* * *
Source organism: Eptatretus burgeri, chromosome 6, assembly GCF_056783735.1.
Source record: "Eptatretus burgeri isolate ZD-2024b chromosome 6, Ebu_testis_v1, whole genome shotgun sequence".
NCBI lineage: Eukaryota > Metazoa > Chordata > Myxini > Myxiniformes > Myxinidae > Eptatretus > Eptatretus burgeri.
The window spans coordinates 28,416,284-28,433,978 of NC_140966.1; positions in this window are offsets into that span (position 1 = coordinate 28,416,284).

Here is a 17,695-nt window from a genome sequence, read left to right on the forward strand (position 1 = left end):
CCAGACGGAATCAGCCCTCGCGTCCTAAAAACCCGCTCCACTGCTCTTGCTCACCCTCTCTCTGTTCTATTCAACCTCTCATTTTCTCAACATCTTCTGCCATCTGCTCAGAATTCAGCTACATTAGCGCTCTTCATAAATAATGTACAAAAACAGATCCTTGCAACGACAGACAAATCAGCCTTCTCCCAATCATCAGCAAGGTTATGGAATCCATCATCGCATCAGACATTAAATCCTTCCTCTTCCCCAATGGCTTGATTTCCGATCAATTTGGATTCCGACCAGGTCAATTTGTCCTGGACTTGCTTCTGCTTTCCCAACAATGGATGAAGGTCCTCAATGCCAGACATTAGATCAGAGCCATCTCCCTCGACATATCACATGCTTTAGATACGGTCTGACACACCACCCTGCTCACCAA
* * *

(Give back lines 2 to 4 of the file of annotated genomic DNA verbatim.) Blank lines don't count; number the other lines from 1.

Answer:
Source record: "Eptatretus burgeri isolate ZD-2024b chromosome 6, Ebu_testis_v1, whole genome shotgun sequence".
NCBI lineage: Eukaryota > Metazoa > Chordata > Myxini > Myxiniformes > Myxinidae > Eptatretus > Eptatretus burgeri.
The window spans coordinates 28,416,284-28,433,978 of NC_140966.1; positions in this window are offsets into that span (position 1 = coordinate 28,416,284).